It looks like Indiana’s newest house guest has already worn out his welcome. Last month state officials confirmed that the first wild black bear had been seen in the state since 1871, but the excitement quickly faded when the bear began ransacking homes near Michigan City while looking for food. The Indiana Department of Natural Resources (DNR) announced recently that the bear will be trapped and transported back to Michigan, which has a large and well established bear population. The bear is believed to have entered Indiana from Michigan near South Bend in St. Joseph County.

“He’s now becoming a bit of a problem bear. He’ll come up on porches, close to houses, sometimes looking in windows, and scare people a little bit more. He’s now kind of expecting things from people,” DNR biologist Budd Veverka told the Associated Press.

Wildlife officials describe the bear as a young male, about 250 pounds, and very inquisitive. At that age, the bear is more likely to approach residential areas than more experienced adults, and conservation officers have already reported several confrontations with residents. The bear was seen eating out of bird feeders, drinking from pools, and even attempting to break into houses for food. Michigan City resident Bruce Manner said the bear had been to his house at least three times in the past month.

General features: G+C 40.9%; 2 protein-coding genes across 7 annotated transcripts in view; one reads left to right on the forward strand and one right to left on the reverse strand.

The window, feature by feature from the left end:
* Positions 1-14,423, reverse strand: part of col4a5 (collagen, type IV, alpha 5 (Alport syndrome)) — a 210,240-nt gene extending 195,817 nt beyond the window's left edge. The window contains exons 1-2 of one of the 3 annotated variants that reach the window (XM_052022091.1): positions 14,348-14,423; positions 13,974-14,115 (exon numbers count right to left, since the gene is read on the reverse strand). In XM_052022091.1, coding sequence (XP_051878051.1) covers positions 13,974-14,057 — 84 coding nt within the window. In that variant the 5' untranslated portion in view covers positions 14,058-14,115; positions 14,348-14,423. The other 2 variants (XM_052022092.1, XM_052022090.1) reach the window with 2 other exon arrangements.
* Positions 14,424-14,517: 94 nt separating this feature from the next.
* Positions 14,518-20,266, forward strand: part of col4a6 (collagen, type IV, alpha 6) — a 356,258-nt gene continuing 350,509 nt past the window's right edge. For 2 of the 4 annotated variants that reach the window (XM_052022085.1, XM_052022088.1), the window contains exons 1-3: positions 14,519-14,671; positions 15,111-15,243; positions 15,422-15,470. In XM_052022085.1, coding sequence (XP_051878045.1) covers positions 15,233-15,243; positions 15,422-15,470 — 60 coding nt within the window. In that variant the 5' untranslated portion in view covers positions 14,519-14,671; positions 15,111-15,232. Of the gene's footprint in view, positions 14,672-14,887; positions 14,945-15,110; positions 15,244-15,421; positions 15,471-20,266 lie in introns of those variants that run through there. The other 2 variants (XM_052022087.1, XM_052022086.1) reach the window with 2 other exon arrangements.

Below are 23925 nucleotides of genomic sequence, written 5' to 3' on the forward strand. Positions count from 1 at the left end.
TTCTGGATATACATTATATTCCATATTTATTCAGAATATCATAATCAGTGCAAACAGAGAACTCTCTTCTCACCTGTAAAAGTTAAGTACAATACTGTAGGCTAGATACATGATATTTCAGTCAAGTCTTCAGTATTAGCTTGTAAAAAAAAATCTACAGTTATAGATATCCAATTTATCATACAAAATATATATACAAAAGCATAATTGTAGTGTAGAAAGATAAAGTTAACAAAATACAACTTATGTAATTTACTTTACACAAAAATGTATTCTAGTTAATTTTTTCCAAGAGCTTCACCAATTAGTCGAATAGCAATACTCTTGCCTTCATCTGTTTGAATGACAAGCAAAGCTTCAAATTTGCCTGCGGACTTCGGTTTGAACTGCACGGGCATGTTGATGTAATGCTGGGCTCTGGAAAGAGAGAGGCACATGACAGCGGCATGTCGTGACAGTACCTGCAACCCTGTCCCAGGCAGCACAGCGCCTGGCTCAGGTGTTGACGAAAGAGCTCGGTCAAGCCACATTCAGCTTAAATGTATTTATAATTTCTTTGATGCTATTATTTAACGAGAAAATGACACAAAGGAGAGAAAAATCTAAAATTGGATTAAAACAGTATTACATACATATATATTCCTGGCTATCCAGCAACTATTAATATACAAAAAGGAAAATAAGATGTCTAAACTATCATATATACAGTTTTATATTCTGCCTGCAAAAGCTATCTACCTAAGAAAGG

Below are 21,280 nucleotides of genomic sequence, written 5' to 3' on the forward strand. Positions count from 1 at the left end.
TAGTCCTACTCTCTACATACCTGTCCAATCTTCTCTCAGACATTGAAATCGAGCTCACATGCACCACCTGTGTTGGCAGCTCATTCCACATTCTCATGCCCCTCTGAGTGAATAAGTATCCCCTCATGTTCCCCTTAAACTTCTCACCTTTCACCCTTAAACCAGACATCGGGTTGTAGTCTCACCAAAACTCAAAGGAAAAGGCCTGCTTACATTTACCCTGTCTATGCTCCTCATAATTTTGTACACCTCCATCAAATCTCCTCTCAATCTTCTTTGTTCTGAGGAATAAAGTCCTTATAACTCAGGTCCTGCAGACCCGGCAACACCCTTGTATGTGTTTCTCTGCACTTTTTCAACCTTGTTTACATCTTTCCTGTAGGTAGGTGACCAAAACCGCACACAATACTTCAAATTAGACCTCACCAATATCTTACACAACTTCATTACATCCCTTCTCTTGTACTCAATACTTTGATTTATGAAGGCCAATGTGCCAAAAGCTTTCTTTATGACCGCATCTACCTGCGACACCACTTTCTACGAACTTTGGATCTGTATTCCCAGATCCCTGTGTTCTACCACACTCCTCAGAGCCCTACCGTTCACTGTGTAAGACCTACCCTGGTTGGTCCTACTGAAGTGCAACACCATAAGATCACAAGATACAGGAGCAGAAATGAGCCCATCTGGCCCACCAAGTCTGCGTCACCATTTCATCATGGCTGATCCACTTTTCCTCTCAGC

“When I screamed at him I kind of panicked and I screamed at my wife, I told her to get the pots and pans,” Manner told ABC 7.

 

A local beekeeper stated that the bear took a bite out of business when it dug into several beehives for honey. Added up, all of these incidents mean that the bear has to go.

“Because the bear has become habituated to this suburban area, visiting sites repeatedly, negative interactions with residents have increased greatly, potentially compromising the safety of both the residents and the bear, the DNR stated.

 

Until the DNR is able to trap the animal, experts reminded residents to secure trash and birdfeeders, and to avoid feeding the bear.

Black bears are listed in Indiana as exotic animals and are protected under state law.

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